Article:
By Antonio Alvarado
“Immigration reform.” To some, this promise by Obama means helping over 11 million people come out of the shadows and become members of mainstream American society. To others this promise is equal to “amnesty,” which rewards a group of “illegals” for breaking the law. Regardless of where you stand on the political spectrum, one thing is for sure. The current immigration system needs to be fixed.
The problems of the current immigration system are the following: there is no legal redress for a large segment of the American population who, although they pay sales taxes, gas taxes and even property taxes, are reduced to existing under the table as almost a black market of low income workers. This group of people must survive in the United States without social security numbers, driver’s licenses, and government sponsored benefits, which are all essential in today’s modern society.
Aside from economic problems many social problems are created. Due to having to “live in the shadows” a subculture is created where a group of people are constantly under the threat of losing everything. Before the executive orders issued by President Obama, like deferred action on deportation, many families were broken up simply for being stopped by the police for a minor traffic violation due to a lack of a drivers license. Many “Dreamers” hoping to attend college were unable to apply for certain loans due to their lack of a social security number. These people, many of whom have only known American life and the American culture, are denied basic services and are deprived of any real security while they contribute to American society.
The main opponents of any common sense immigration reform are ironically not even the mainstream Republicans, like many of those in the Senate, but the fringe Republicans in the Tea Party. Tea Party Republicans REALLY reject immigration reform for two reasons: the first reason is that once immigrants are given citizenship status (five years after obtaining permanent residency) and can vote, they will most likely vote Democrat. The second reason can only stem from a xenophobic attitude prevalent in the extreme right. Many Republicans, like Marco Rubio, John McCain, and Rand Paul are in favor of passing some sort of immigration reform but they cannot overcome their own radical right.
The main three pillars of the radical Republican argument are as follows: “illegals” steal jobs, “illegals” will be welfare burdens, and finally that “illegals” are criminals and don’t deserve being rewarded for their law breaking. (This term “illegal” is deceptive because it is NOT a federal crime to cross the border without inspection. Entry without inspection denotes their stay is without status, like a visitor’s or a foreign worker H series visa. When these “illegals” are thrown in jails or detention centers and held on immigration holds, they are actually being detained because they hold no status in the United States until their status can be adjudicated by administrative immigration courts or they agree to voluntarily depart the country.) All three arguments are asinine. Economists, and even those critical of “illegal” immigration agree that it is economically advantageous to allow immigrants into the country. There should be little dispute now that these immigrants “steal” the jobs that NO ONE WANTS like picking fruit, gardening, and roofing because the jobs themselves are too physically strenuous and pay too low for the average high school graduate to aspire to have. (A popular segment on the Colbert Report has confirmed this.) These jobs are of low value to the average American but are highly valuable for the average low-skill immigrant, thus freeing up jobs for more skilled labor and making the economy more efficient. The second argument that immigrants will be welfare burdens is equally as ridiculous. Immigrants come to the United States for ONE reason, to work. The people crossing are young men and women at their physical peaks, some with children to take care of, who will accept low wages, since these low wages in the U.S. far surpass what they earn in their country of origin under equally hard, if not harder, conditions. Finally, the last argument is their strongest. Although the undocumented haven’t broken any criminal laws they have bypassed administrative immigration procedures. They are in violation of immigration laws but you have to ask yourself if necessity is a defense? Are we to judge them because they came here for a better life and if we judge them, are we willing to judge ourselves because our society is so dependent on the services which they provide.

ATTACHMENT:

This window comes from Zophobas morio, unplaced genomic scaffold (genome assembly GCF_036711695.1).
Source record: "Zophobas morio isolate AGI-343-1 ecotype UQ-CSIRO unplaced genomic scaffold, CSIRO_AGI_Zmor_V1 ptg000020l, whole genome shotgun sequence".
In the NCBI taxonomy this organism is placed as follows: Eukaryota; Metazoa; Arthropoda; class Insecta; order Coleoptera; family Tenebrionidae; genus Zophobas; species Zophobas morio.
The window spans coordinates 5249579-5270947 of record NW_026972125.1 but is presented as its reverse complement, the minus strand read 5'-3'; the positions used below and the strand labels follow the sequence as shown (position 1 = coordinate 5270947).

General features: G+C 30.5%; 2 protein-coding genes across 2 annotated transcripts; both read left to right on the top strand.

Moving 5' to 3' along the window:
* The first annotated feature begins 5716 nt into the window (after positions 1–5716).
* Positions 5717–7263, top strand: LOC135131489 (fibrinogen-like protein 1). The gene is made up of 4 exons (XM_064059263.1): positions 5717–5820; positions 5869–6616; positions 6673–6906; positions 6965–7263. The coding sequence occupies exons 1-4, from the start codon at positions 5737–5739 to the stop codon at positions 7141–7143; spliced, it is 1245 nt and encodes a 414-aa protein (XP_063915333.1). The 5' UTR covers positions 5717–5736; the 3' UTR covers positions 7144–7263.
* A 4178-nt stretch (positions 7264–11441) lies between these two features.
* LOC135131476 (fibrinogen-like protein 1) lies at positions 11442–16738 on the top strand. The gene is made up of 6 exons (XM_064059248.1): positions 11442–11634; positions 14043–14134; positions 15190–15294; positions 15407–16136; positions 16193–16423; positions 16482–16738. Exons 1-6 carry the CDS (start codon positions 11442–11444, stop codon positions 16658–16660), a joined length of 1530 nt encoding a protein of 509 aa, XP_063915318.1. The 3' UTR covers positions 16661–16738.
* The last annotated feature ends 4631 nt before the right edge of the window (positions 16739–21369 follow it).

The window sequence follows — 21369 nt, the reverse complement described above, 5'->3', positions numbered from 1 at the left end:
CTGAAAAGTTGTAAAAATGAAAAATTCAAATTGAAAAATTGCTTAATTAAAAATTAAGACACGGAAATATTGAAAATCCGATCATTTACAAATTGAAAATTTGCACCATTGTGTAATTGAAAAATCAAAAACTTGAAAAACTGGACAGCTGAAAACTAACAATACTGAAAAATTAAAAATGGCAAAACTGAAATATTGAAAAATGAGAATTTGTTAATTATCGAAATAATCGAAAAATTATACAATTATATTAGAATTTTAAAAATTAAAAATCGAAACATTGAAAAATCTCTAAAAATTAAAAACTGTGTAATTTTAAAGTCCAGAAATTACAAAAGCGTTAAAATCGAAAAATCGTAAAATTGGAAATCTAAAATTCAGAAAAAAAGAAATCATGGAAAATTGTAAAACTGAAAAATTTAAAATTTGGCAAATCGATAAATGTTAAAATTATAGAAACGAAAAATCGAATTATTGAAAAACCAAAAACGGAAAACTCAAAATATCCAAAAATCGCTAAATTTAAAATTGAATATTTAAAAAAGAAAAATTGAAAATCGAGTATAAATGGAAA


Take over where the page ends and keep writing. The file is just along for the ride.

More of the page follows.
Can immigration reform pass in the wake of so much political polarization and gridlock? If history teaches anything then yes, because it has before. Republican President and Demi-God Ronald Reagan passed “amnesty” under his own administration with the Immigration Reform and Control Act of 1986.
Despite all of the obstacles in the way I remain hopeful that President Obama’s promise to the Latino community will one day be fulfilled. America may in fact have to wait until the next presidency but even under a Republican President the pressure will remain. With changing ethnic demographics in the United States and growing representation politically of minorities and women in both parties breaking the impasse is inevitable.